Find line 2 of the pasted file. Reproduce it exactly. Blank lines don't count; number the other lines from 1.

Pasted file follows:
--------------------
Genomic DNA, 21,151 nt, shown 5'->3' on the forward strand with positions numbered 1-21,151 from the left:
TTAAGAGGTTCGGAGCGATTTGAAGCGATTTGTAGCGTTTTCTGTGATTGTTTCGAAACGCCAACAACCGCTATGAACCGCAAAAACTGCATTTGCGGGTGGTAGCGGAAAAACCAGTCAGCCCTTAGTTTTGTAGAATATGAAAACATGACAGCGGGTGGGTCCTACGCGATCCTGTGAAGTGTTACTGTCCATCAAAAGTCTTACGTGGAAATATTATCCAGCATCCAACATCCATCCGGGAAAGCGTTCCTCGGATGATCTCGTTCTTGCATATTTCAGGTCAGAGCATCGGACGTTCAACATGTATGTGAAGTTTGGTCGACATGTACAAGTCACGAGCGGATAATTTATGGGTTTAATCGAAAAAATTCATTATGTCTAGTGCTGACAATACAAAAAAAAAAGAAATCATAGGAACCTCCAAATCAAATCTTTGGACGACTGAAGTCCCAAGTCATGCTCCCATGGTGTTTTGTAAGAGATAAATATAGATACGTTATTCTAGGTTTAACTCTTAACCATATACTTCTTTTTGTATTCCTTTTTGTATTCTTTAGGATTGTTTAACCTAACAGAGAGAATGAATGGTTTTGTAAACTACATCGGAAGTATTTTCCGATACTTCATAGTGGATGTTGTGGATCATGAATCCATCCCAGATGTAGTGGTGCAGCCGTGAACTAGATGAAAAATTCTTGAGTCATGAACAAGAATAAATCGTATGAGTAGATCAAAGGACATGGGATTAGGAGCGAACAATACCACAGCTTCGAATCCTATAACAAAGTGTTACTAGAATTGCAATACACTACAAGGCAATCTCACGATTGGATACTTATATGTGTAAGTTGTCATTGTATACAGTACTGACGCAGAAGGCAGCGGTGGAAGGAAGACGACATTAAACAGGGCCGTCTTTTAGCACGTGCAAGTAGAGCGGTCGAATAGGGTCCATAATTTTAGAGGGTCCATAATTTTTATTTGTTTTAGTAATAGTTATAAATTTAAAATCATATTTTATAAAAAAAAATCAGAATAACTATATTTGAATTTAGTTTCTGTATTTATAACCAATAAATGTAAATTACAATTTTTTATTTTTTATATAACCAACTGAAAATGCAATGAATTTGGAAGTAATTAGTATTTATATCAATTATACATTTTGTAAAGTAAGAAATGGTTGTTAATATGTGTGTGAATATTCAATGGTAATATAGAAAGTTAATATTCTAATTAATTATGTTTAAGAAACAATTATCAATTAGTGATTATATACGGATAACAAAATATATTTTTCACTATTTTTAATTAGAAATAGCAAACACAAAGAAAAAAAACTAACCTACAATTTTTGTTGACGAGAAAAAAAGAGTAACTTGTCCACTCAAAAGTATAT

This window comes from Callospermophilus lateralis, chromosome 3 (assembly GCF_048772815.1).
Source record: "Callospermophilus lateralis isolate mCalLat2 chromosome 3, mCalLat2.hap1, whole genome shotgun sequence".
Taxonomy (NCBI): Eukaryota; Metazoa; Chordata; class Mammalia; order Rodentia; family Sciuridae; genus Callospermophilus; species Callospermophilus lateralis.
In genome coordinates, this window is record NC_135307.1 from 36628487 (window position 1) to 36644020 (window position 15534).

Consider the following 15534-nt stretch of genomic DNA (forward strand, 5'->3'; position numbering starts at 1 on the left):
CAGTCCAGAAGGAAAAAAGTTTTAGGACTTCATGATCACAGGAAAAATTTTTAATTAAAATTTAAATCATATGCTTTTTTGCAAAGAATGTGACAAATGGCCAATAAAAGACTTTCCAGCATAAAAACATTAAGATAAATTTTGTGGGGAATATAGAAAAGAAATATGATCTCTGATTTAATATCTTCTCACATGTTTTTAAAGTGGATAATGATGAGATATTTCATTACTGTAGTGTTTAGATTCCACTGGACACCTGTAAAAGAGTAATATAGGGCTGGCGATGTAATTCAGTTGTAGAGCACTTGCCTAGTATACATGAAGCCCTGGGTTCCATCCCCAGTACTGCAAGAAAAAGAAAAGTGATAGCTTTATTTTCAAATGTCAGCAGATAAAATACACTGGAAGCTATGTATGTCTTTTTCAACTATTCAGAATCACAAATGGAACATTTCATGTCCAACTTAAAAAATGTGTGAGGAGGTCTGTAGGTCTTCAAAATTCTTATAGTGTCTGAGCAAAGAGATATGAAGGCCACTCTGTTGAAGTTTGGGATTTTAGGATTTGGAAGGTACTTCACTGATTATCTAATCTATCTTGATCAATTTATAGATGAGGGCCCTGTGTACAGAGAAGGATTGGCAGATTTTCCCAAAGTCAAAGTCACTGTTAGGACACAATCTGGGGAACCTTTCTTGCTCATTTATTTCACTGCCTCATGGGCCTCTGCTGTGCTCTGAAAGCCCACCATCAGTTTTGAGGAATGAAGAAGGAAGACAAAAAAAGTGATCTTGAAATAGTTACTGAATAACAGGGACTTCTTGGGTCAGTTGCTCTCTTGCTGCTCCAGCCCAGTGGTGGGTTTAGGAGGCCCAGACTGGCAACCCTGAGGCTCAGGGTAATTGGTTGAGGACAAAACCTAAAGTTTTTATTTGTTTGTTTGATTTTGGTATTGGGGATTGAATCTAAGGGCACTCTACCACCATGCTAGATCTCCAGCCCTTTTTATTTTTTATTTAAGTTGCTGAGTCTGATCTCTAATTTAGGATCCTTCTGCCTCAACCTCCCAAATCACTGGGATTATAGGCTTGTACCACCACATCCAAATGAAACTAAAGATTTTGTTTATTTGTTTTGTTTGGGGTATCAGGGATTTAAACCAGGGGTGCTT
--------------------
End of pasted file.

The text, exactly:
TTAAGAGGTTCGGAGCGATTTGAAGCGATTTGTAGCGTTTTCTGTGATTGTTTCGAAACGCCAACAACCGCTATGAACCGCAAAAACTGCATTTGCGGGTGGTAGCGGAAAAACCAGTCAGCCCTTAGTTTTGTAGAATATGAAAACATGACAGCGGGTGGGTCCTACGCGATCCTGTGAAGTGTTACTGTCCATCAAAAGTCTTACGTGGAAATATTATCCAGCATCCAACATCCATCCGGGAAAGCGTTCCTCGGATGATCTCGTTCTTGCATATTTCAGGTCAGAGCATCGGACGTTCAACATGTATGTGAAGTTTGGTCGACATGTACAAGTCACGAGCGGATAATTTATGGGTTTAATCGAAAAAATTCATTATGTCTAGTGCTGACAATACAAAAAAAAAAGAAATCATAGGAACCTCCAAATCAAATCTTTGGACGACTGAAGTCCCAAGTCATGCTCCCATGGTGTTTTGTAAGAGATAAATATAGATACGTTATTCTAGGTTTAACTCTTAACCATATACTTCTTTTTGTATTCCTTTTTGTATTCTTTAGGATTGTTTAACCTAACAGAGAGAATGAATGGTTTTGTAAACTACATCGGAAGTATTTTCCGATACTTCATAGTGGATGTTGTGGATCATGAATCCATCCCAGATGTAGTGGTGCAGCCGTGAACTAGATGAAAAATTCTTGAGTCATGAACAAGAATAAATCGTATGAGTAGATCAAAGGACATGGGATTAGGAGCGAACAATACCACAGCTTCGAATCCTATAACAAAGTGTTACTAGAATTGCAATACACTACAAGGCAATCTCACGATTGGATACTTATATGTGTAAGTTGTCATTGTATACAGTACTGACGCAGAAGGCAGCGGTGGAAGGAAGACGACATTAAACAGGGCCGTCTTTTAGCACGTGCAAGTAGAGCGGTCGAATAGGGTCCATAATTTTAGAGGGTCCATAATTTTTATTTGTTTTAGTAATAGTTATAAATTTAAAATCATATTTTATAAAAAAAAATCAGAATAACTATATTTGAATTTAGTTTCTGTATTTATAACCAATAAATGTAAATTACAATTTTTTATTTTTTATATAACCAACTGAAAATGCAATGAATTTGGAAGTAATTAGTATTTATATCAATTATACATTTTGTAAAGTAAGAAATGGTTGTTAATATGTGTGTGAATATTCAATGGTAATATAGAAAGTTAATATTCTAATTAATTATGTTTAAGAAACAATTATCAATTAGTGATTATATACGGATAACAAAATATATTTTTCACTATTTTTAATTAGAAATAGCAAACACAAAGAAAAAAAACTAACCTACAATTTTTGTTGACGAGAAAAAAAGAGTAACTTGTCCACTCAAAAGTATAT